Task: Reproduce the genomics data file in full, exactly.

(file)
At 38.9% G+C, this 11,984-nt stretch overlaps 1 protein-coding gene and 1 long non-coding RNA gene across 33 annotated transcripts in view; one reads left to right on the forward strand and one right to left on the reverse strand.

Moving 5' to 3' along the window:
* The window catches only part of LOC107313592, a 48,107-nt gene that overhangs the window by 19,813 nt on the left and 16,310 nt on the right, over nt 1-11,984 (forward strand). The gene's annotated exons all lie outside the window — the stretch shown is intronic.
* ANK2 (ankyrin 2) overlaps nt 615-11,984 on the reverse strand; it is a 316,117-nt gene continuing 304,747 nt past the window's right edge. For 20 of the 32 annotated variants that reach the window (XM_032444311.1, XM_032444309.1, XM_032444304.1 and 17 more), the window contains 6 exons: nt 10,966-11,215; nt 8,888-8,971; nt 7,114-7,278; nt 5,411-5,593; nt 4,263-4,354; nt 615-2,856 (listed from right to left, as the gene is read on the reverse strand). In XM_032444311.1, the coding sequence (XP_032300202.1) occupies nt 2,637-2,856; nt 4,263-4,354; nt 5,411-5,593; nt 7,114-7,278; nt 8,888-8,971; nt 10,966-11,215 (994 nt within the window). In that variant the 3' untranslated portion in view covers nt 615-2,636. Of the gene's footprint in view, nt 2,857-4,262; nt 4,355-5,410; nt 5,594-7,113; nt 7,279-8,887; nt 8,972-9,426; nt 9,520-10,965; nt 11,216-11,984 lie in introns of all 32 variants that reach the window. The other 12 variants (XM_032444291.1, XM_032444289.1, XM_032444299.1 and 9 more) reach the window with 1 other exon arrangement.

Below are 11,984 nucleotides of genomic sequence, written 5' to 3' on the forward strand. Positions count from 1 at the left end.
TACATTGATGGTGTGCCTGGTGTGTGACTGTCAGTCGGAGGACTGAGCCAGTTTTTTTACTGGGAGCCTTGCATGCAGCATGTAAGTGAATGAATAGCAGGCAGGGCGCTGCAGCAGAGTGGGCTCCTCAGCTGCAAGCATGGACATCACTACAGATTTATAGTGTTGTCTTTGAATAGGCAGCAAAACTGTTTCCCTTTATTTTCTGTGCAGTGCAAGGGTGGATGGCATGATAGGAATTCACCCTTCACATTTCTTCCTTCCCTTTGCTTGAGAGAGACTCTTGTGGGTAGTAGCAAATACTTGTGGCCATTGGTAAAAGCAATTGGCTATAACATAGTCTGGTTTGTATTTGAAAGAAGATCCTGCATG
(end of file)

At 38.9% G+C, this 11,984-nt stretch overlaps 1 protein-coding gene and 1 long non-coding RNA gene across 33 annotated transcripts in view; one reads left to right on the forward strand and one right to left on the reverse strand.

Moving 5' to 3' along the window:
* The window catches only part of LOC107313592, a 48,107-nt gene that overhangs the window by 19,813 nt on the left and 16,310 nt on the right, over nt 1-11,984 (forward strand). The gene's annotated exons all lie outside the window — the stretch shown is intronic.
* ANK2 (ankyrin 2) overlaps nt 615-11,984 on the reverse strand; it is a 316,117-nt gene continuing 304,747 nt past the window's right edge. For 20 of the 32 annotated variants that reach the window (XM_032444311.1, XM_032444309.1, XM_032444304.1 and 17 more), the window contains 6 exons: nt 10,966-11,215; nt 8,888-8,971; nt 7,114-7,278; nt 5,411-5,593; nt 4,263-4,354; nt 615-2,856 (listed from right to left, as the gene is read on the reverse strand). In XM_032444311.1, the coding sequence (XP_032300202.1) occupies nt 2,637-2,856; nt 4,263-4,354; nt 5,411-5,593; nt 7,114-7,278; nt 8,888-8,971; nt 10,966-11,215 (994 nt within the window). In that variant the 3' untranslated portion in view covers nt 615-2,636. Of the gene's footprint in view, nt 2,857-4,262; nt 4,355-5,410; nt 5,594-7,113; nt 7,279-8,887; nt 8,972-9,426; nt 9,520-10,965; nt 11,216-11,984 lie in introns of all 32 variants that reach the window. The other 12 variants (XM_032444291.1, XM_032444289.1, XM_032444299.1 and 9 more) reach the window with 1 other exon arrangement.

Below are 11,984 nucleotides of genomic sequence, written 5' to 3' on the forward strand. Positions count from 1 at the left end.
TACATTGATGGTGTGCCTGGTGTGTGACTGTCAGTCGGAGGACTGAGCCAGTTTTTTTACTGGGAGCCTTGCATGCAGCATGTAAGTGAATGAATAGCAGGCAGGGCGCTGCAGCAGAGTGGGCTCCTCAGCTGCAAGCATGGACATCACTACAGATTTATAGTGTTGTCTTTGAATAGGCAGCAAAACTGTTTCCCTTTATTTTCTGTGCAGTGCAAGGGTGGATGGCATGATAGGAATTCACCCTTCACATTTCTTCCTTCCCTTTGCTTGAGAGAGACTCTTGTGGGTAGTAGCAAATACTTGTGGCCATTGGTAAAAGCAATTGGCTATAACATAGTCTGGTTTGTATTTGAAAGAAGATCCTGCATG